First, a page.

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Research Papers

Structural and Biomechanical Adaptations of Right Ventricular Remodeling—In Pulmonary Arterial Hypertension—Reduces Left Ventricular Rotation During Contraction: A Computational Study

[+] Author and Article Information
Vitaly O. Kheyfets

University of Colorado Anschutz Medical Campus,
Children's Hospital Colorado,
Aurora, CO 80045
e-mail: vitaly.kheyfets@ucdenver.edu

Uyen Truong

University of Colorado Anschutz Medical Campus,
Children's Hospital Colorado,
Aurora, CO 80045
e-mail: Uyen.Truong@childrenscolorado.org

Dunbar Ivy

University of Colorado Anschutz Medical Campus,
Children's Hospital Colorado,
Aurora, CO 80045
e-mail: Dunbar.Ivy@childrenscolorado.org

Robin Shandas

University of Colorado Anschutz Medical Campus,
Children's Hospital Colorado,
Aurora, CO 80045
e-mail: robin.shandas@ucdenver.edu

1Corresponding author.

Manuscript received February 14, 2018; final manuscript received January 24, 2019; published online March 25, 2019. Assoc. Editor: Alison Marsden.

J Biomech Eng 141(5), 051002 (Mar 25, 2019) (10 pages) Paper No: BIO-18-1089; doi: 10.1115/1.4042682 History: Received February 14, 2018; Revised January 24, 2019

Pulmonary hypertension (PH) is a degenerative disease characterized by progressively increased right ventricular (RV) afterload that leads to ultimate functional decline. Recent observational studies have documented a decrease in left ventricular (LV) torsion during ejection, with preserved LV ejection fraction (EF) in pediatric and adult PH patients. The objective of this study was to develop a computational model of the biventricular heart and use it to evaluate changes in LV torsion mechanics in response to mechanical, structural, and hemodynamic changes in the RV free wall. The heart model revealed that LV torsion and apical rotation were decreased when increasing RV mechanical rigidity and during re-orientation of RV myocardial fibers, both of which have been demonstrated in PH. Furthermore, structural changes to the RV appear to have a notable impact on RV EF, but little influence on LV EF. Finally, RV pressure overload exponentially increased LV myocardial stress. The computational results found in this study are consistent with clinical observations in adult and pediatric PH patients, which reveal a decrease in LV torsion with preserved LV EF. Furthermore, discovered causes of decreased LV torsion are consistent with RV structural adaptations seen in PH rodent studies, which might also explain suspected stress-induced changes in LV myocardial gene and protein expression.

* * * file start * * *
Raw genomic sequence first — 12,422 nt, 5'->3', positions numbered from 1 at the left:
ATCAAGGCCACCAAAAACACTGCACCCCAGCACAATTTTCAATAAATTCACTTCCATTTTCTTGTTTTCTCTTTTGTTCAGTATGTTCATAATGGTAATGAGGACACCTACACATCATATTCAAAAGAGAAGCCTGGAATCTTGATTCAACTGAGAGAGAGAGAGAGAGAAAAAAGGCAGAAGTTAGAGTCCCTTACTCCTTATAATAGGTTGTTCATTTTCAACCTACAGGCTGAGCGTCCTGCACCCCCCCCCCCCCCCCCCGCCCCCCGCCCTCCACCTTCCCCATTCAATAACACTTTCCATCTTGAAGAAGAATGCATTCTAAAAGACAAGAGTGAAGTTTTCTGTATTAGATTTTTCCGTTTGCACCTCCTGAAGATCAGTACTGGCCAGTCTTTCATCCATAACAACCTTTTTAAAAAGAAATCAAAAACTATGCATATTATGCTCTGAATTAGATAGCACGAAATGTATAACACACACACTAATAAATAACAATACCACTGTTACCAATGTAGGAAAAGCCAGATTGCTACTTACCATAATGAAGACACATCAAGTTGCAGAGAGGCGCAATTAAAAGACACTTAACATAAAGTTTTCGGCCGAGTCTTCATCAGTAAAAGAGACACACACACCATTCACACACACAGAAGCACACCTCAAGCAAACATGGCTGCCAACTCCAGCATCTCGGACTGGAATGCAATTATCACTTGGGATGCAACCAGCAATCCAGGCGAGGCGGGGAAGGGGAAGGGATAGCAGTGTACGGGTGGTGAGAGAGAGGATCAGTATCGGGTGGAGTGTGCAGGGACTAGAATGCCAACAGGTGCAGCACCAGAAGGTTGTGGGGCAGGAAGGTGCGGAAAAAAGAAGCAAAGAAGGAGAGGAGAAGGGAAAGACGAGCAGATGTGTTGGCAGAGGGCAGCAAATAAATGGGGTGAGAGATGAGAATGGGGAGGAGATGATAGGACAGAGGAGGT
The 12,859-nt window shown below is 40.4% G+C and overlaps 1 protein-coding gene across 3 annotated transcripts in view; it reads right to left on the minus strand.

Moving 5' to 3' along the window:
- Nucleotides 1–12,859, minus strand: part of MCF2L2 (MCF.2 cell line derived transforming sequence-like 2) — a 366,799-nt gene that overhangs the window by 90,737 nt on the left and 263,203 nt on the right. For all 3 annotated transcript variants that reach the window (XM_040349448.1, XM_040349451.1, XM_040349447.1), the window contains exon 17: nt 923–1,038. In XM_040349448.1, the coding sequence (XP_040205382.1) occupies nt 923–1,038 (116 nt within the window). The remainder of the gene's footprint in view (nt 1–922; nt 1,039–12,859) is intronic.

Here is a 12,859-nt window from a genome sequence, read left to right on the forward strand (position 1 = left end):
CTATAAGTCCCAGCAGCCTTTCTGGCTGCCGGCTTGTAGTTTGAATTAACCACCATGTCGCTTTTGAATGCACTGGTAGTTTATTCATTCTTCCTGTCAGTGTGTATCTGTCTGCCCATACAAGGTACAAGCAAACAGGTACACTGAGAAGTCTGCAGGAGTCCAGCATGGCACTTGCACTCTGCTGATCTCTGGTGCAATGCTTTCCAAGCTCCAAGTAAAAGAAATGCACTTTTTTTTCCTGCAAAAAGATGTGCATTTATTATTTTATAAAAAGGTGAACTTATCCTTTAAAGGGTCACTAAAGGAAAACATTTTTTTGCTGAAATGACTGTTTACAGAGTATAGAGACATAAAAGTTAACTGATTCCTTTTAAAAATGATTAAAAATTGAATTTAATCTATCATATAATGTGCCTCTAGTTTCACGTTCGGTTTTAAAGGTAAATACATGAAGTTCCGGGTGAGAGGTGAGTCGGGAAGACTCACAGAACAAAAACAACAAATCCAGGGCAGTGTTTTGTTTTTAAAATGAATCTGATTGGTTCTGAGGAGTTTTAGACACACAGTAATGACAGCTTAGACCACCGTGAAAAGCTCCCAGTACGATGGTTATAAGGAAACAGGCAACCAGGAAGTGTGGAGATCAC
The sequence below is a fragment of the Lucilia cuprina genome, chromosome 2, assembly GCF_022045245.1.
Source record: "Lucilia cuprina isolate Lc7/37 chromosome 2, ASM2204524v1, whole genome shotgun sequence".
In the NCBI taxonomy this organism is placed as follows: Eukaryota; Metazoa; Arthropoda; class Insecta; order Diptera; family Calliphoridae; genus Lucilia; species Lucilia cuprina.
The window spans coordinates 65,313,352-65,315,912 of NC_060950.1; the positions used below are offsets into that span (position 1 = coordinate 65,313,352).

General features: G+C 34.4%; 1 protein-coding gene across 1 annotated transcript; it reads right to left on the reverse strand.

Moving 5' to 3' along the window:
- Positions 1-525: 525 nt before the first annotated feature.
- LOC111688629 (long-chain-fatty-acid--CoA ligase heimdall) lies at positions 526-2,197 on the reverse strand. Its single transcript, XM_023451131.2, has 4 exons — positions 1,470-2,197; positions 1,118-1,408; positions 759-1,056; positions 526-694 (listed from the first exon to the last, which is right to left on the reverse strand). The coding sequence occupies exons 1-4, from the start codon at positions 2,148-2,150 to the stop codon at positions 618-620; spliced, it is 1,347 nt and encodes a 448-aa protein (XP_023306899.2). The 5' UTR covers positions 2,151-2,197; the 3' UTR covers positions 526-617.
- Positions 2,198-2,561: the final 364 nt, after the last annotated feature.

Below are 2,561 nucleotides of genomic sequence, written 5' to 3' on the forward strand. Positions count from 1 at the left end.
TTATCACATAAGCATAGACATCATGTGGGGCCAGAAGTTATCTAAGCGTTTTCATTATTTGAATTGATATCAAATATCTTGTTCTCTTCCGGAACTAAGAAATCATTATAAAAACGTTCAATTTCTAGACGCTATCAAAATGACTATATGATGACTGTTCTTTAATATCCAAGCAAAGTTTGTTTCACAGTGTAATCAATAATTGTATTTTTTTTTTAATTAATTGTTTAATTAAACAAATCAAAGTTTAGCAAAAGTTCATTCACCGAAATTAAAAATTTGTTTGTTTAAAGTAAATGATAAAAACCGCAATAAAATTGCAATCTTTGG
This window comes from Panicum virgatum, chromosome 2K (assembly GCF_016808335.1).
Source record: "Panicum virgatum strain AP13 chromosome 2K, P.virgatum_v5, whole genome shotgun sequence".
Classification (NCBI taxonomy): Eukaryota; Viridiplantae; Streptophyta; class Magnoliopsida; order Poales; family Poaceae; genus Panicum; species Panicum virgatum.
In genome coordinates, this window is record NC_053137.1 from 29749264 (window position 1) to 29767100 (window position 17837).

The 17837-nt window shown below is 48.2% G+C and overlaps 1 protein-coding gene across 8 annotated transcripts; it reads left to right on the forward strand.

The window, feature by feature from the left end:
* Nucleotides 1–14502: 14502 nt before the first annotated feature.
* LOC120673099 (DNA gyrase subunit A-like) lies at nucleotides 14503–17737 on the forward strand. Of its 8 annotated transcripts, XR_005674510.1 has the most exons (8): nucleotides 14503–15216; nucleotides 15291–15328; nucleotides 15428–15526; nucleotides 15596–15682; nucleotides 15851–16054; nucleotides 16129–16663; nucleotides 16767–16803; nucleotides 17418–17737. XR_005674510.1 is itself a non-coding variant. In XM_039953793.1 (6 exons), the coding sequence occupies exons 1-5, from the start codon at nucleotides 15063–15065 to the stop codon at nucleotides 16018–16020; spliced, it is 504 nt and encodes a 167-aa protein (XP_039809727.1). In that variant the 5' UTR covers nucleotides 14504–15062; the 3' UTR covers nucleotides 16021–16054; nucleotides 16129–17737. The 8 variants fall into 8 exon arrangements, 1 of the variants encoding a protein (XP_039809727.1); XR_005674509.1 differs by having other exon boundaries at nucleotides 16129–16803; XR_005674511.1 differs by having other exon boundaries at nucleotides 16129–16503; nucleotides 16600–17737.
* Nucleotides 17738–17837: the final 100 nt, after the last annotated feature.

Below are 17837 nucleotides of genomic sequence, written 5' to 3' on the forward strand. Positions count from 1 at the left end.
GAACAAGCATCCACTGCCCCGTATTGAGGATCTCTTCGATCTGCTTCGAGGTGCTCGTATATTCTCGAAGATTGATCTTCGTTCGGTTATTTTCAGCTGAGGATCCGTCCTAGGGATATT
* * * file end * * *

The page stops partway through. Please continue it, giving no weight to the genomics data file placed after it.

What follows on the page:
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Figures

Grahic Jump Location
Fig. 1

Finite element model of the heart, with the left (darker mesh) and right (lighter mesh) ventricles meshed as separate, but connected, bodies. Each node on the base is connected to a virtual six-degrees-of-freedom spring element that is fixed on the other end.

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Fig. 2

(a) Computation of fiber orientation within the local coordinate system, as it rotates across the myocardium according to Eq. (1). Red vectors represent local coordinate system before rotation (no rotation at the epicardium), and blue vectors represent the local coordinate system after rotation. Fibers are orientated −66.5 deg from the A⇀ axis; (b) Representation of fiber orientation superimposed on the heart model. Yellow lines show fiber orientation along the epi/endocardium walls.

Grahic Jump Location
Fig. 3

(a) Stress versus stretch curves along the fiber (ff) and sheet (ss) axis. Data are extracted from Ref. [14], obtained from passive RV myocardial tissue during an equal-biaxial mechanical testing experiment. (b) Stress versus stretch data computed to obtain Mooney–Rivlin (M–R) material constants at peak contraction. These data were created from data in (a), but modified by multiplying stress along the fiber direction tenfold at each stretch measurement. (c) Waveform describing the time variation in tissue stiffness during contraction (extracted from the elastance function in Ref. [20]), E(t). Values in boxes show M–R material constants at end diastole and end ejection.

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Fig. 4

(a) Pressure waveforms applied to the RV endocardial surface under different simulations conditions and (b) pressure waveform applied to the LV endocardium in all reported simulations

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Fig. 5

(a) Simulated changes in RV and LV volume during normal systolic contraction and (b) simulated apex and base rotation during normal systolic contraction

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Fig. 6

Left ventricular apex rotation (a) and LV twisting (b) at end ejection for eight simulated conditions. (c) Evidence of progressively worse septal flattening for Sim 4a-c, which still revealed progressively increasing LV apex rotation.

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Fig. 7

(a) Stress distribution under normal RV/LV ejection. (b) Stress distribution under severely hypertensive RV, with normal LV, ejection. Each plot shows a heat map of the first principal component of stress (P1) superimposed on the endocardial surface viewing the ventricle from the base (left) and at four planes cut along the short axis of the heart (right). (c) Exponential (although near-linear) correlation between maximum RV pressure and the temporal/spatial maximum of P1.

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